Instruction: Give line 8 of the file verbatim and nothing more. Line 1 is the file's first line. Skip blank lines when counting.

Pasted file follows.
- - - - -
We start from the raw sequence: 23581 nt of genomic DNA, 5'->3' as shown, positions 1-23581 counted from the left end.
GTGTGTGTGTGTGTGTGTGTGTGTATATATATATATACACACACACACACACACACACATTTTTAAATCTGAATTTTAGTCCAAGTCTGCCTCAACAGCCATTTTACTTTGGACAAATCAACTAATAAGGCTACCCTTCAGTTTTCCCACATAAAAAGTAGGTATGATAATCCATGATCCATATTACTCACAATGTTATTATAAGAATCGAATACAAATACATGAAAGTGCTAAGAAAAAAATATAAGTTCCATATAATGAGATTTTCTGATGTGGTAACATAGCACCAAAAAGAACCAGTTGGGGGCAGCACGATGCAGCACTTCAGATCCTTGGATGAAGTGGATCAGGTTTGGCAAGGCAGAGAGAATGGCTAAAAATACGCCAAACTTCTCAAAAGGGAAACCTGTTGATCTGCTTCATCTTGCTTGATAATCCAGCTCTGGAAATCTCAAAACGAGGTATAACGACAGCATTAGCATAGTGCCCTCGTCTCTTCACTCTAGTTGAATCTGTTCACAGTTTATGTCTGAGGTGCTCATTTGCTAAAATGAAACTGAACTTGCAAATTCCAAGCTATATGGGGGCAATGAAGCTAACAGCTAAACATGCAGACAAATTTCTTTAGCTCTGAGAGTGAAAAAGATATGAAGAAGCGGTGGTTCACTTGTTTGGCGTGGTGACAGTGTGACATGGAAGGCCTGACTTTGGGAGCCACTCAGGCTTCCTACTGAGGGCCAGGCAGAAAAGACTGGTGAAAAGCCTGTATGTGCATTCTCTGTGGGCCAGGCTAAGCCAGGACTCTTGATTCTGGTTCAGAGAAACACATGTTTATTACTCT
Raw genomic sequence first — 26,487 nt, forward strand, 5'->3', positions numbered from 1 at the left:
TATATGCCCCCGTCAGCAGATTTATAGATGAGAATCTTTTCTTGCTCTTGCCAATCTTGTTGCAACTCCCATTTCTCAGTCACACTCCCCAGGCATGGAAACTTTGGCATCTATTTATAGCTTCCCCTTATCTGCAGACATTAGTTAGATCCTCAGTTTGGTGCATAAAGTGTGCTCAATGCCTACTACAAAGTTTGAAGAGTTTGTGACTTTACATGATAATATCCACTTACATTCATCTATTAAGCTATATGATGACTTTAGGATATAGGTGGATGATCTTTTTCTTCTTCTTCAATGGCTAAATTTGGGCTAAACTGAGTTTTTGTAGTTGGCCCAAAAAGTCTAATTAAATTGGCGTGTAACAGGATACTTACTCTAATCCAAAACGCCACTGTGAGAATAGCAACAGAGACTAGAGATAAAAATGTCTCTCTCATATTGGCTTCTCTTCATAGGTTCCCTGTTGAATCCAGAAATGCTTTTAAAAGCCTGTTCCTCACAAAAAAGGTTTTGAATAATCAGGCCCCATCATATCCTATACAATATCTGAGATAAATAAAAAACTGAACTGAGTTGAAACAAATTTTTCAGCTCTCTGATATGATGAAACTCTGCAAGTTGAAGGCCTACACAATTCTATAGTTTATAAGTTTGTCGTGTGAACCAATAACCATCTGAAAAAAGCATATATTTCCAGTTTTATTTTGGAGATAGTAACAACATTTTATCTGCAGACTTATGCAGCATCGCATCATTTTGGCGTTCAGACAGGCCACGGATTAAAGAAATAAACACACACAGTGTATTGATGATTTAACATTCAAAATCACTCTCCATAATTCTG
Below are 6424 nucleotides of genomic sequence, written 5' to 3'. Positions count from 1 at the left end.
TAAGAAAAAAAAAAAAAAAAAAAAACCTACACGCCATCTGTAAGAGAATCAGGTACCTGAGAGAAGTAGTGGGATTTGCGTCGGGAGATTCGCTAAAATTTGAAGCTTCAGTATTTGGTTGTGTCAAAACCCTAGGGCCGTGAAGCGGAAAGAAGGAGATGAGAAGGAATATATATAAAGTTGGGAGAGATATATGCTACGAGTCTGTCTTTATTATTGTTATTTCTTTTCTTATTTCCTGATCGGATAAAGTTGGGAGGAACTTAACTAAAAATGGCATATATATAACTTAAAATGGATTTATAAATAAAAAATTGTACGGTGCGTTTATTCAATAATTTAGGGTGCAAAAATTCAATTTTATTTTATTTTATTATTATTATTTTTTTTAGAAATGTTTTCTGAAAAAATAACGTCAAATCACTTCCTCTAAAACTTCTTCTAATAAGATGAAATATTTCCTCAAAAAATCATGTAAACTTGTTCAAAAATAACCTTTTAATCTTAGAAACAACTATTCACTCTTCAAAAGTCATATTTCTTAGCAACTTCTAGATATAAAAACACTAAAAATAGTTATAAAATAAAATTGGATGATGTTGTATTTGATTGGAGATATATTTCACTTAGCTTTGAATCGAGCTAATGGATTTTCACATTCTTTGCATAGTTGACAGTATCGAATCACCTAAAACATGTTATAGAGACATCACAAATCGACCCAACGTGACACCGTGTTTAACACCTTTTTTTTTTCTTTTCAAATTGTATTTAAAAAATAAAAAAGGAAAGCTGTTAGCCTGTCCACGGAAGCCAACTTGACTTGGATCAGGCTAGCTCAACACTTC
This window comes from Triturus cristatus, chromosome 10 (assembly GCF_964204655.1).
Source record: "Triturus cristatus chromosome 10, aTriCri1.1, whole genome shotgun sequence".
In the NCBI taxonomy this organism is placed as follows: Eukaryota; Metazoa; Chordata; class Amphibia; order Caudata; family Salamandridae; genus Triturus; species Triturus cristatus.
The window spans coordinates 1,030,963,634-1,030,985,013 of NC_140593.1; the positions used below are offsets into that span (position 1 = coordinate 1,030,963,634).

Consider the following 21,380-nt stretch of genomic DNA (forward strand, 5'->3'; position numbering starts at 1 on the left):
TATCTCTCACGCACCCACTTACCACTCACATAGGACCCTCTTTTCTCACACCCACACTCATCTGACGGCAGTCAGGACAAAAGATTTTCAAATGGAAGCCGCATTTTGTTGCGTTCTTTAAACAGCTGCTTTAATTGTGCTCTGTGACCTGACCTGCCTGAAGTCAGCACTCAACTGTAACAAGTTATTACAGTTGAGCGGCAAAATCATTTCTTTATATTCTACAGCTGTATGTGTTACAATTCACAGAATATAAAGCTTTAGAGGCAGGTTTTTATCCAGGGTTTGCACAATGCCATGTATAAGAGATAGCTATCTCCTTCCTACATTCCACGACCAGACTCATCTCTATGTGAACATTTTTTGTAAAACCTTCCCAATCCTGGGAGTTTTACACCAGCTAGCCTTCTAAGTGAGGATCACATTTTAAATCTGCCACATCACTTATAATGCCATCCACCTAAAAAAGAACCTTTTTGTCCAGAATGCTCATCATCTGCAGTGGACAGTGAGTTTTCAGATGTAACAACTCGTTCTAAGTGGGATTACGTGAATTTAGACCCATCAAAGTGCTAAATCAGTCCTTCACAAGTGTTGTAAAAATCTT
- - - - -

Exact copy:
Source record: "Triturus cristatus chromosome 10, aTriCri1.1, whole genome shotgun sequence".